For this week’s Christian Flash Weekly Challenge, we were given up to 1,000 words and the Scripture prompt below. You’ve just got to love the Book of Job… there is such reality, and such truth, to be found in it!
“How painful are honest words! But what do your arguments prove?”
A Father’s Truth
Carn’s fingers trembled as he pulled the small brown bottle from his tunic. It was time. Already the fragrant aroma of dandelion tea filled the small kitchen. Already his father could be heard walking down the beaten path, whistling to himself.
“Are you sure it will work?” Carn had asked an old peddler woman a few hours ago. She had given him a crooked smile, revealing brown and rotting teeth.
“Oh yes,” she had hissed, dark eyes gleaming. “No one can resist a Potion of Truth as powerful as this one, my child.”
He had paid the woman handsomely, causing her eyes to bulge. Now he held his breath as he dumped the entire bottle into his father’s steaming mug.
The door slammed open as his father barged inside. The tune he had been whistling died on his lips the moment he saw his son. He didn’t acknowledge Carn, but stomped around the small thatched hut, splashing water on his face and changing into a fresh shirt. Then, as he did every day, he sat by the fire and became lost in a reverie as he stared into the dying flames.
Carn grabbed a barrel of onions and a freshly sharpened knife. As he went to work, he glanced at his father’s back.
“I know why you love dandelion tea,” he said, his voice breaking the golden silence.
As always, his father sat in silence, refusing to answer.
“It’s because dandelions were Mother’s favorite flower, isn’t it?”
Without warning his father rigidly straightened his back, whirling around to face the dark-haired boy with the knife. A curious expression swept over his face, as if he could feel that something had changed – that something was not right. His mouth started to quiver, as if he was fighting desperately to keep it clamped shut. But in the end, it turned out the peddler woman had been right.
“Yes,” the older man croaked, eyes widening as he realized that by some sorcery, he had just been forced to speak against his will.
Carn wasn’t sure what he had expected, but the results of the potion caught him by surprise. He froze for a moment, afraid to breathe, then allowed a smile to creep across his lips.
“I’m going to ask you a few questions, father,” Carn said in a voice as cold as stone. “And this time, you will answer me.”
The man was trembling now, eyeing his son carefully as he took a cloth and began wiping the knife clean. Surely he noticed how sharp it had become.
“Did you love her more than me?” Carn paced towards his father. “Mother, I mean.”
The man caught his breath. “Yes.”
“And how about Abel? Did you love him more than me, too?”
His father’s hands were shaking so violently that the scalding tea splashed onto his wrists. He cursed, and set the mug onto the floor. “Y- yes.”
Carn narrowed his gaze, pressing the knife against his father’s throat. “Tell me why, Father. Why did you love them so much, and why do you hate me so?”
A tear slid down the older man’s sunburned cheek. “B- because…they would never have held a knife to anyone’s throat, demanding answers.”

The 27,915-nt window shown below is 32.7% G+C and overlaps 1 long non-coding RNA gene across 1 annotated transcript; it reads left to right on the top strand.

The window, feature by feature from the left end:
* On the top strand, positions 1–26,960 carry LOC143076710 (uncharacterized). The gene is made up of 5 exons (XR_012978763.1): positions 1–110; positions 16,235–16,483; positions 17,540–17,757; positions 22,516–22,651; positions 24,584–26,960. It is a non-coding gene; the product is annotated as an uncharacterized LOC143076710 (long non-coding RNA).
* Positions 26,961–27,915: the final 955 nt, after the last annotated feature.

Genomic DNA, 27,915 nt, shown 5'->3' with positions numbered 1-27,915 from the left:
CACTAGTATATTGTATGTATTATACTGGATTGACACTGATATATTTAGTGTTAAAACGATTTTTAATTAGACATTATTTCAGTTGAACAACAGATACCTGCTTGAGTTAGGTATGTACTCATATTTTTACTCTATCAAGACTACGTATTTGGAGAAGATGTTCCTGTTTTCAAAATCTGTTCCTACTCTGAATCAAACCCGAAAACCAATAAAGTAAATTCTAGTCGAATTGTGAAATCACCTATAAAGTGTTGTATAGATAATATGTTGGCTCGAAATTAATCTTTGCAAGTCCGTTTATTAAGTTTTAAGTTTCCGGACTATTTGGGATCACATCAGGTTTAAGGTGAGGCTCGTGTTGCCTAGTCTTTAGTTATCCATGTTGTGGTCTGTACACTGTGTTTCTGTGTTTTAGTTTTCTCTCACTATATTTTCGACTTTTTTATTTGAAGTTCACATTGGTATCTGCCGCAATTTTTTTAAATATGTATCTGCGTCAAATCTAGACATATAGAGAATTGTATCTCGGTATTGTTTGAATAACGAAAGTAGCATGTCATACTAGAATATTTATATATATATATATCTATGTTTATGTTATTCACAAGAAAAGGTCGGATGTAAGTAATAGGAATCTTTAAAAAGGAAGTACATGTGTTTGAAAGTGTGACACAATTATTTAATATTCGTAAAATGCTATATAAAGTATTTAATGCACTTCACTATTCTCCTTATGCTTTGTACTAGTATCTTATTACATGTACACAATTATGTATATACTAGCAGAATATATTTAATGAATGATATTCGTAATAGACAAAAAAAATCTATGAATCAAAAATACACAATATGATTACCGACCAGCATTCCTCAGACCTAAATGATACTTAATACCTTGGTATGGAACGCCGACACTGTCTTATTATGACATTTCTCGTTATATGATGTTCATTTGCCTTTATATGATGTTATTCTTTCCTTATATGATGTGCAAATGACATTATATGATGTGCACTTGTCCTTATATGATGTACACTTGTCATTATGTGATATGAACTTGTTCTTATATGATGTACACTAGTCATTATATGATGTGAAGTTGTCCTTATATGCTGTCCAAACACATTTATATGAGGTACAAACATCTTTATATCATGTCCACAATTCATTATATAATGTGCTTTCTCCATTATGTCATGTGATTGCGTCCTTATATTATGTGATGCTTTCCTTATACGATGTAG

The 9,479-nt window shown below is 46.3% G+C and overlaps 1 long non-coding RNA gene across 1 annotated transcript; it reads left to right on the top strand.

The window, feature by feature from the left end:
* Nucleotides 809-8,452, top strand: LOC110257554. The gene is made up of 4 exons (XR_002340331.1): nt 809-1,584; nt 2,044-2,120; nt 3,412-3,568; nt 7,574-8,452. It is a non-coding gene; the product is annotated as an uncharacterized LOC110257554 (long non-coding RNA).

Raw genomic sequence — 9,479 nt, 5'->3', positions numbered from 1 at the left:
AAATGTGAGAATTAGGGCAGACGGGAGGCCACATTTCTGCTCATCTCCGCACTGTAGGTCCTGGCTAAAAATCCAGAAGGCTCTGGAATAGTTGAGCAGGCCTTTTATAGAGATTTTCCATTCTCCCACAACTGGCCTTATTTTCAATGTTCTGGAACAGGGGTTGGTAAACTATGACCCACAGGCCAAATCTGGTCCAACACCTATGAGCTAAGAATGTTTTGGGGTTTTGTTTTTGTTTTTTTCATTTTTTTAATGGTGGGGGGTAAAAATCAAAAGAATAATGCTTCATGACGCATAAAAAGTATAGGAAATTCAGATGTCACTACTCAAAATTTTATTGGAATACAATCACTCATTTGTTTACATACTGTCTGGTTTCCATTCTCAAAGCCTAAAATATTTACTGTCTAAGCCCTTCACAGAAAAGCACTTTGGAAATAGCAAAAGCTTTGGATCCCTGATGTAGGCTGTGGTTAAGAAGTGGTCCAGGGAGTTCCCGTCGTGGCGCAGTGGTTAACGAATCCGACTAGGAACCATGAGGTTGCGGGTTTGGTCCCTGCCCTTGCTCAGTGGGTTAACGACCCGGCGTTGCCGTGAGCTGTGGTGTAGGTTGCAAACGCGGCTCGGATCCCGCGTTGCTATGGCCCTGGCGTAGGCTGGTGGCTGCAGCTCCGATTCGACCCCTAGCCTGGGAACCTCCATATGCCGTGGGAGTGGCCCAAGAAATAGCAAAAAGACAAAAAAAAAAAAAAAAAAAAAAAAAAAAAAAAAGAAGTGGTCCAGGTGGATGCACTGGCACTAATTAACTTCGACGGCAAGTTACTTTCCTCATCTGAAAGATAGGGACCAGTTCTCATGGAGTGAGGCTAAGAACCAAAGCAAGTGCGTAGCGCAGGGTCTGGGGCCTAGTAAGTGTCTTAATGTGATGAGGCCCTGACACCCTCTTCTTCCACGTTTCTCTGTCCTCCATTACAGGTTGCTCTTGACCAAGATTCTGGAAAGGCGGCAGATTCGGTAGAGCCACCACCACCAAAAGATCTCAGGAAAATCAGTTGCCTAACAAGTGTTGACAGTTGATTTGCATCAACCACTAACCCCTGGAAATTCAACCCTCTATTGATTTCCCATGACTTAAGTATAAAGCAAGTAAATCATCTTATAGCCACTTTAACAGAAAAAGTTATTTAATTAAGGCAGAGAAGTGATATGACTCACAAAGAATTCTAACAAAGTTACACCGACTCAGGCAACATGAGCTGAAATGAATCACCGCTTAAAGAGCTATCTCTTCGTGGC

The words burned deeply, and Carn nearly lost his grip on the knife. He stepped back, cringing. “I have done some terrible things,” he whispered. “Can you not see how you have driven me to them?”
His father leveled his gaze at his son. “My son, I have allowed grief and rage to consume my life, and I have treated you badly. But I have not forced you to commit any crime. Your choices have been your own.”
Tears welled in Carn’s eyes. He didn’t need a Truth Potion to feel the sharp honesty of these words. He slumped against the wall.
“Then it’s just as I feared,” he moaned. “Nobody cares for me, and I am utterly alone.”
His father’s fear had leveled out into a deep, simmering anger. The older man struggled to keep the words within him, but he couldn’t keep them from escaping.
“There is One Who loves you, my son,” the older man gasped. “God continues to love you, as much as it pains me to admit it.”
Carn stopped breathing. Was the potion wearing off so soon? “How dare you talk about God, after all you’ve done?”
The man closed his eyes and nodded. “But it is the truth. God is able to love the unlovable…He loves in a way I will never understand.”
If he ever found that peddler woman again, Carn was going to have words with her. “How could you possibly know that?” he asked, dejected.
“I just know it, deep within me,” his father explained. “And if you listen to your heart, you’ll realize that you know it, too.”
The dark-haired boy laughed. “But you have never professed love for God before. Why the sudden change of heart? Is it because death is staring you in the face that you now turn to cowardice?”
His father let out his breath slowly. The next few words seemed to surprise them both. “Oh, I’ve been a coward already, my son. I refused to accept God’s love, because I didn’t want to be forgiven. I didn’t feel that I deserved anything good. You and I… are more alike than either of us would ever want to admit.”
The knife slipped from Carn’s fingers, clattering to the floor. He had taken on this task looking for retribution, for revenge – but just like always, his father had found a way to ruin everything.
He grabbed his knapsack and turned to his father one last time. “You will never see me again. If anyone asks about me, I want you to tell them that you buried me. Because that, Father, is the truth.”
As he stepped into the sunlight, he heard his father’s voice. “Don’t run, Carn.”
But Carn refused to listen.
Like father, like son.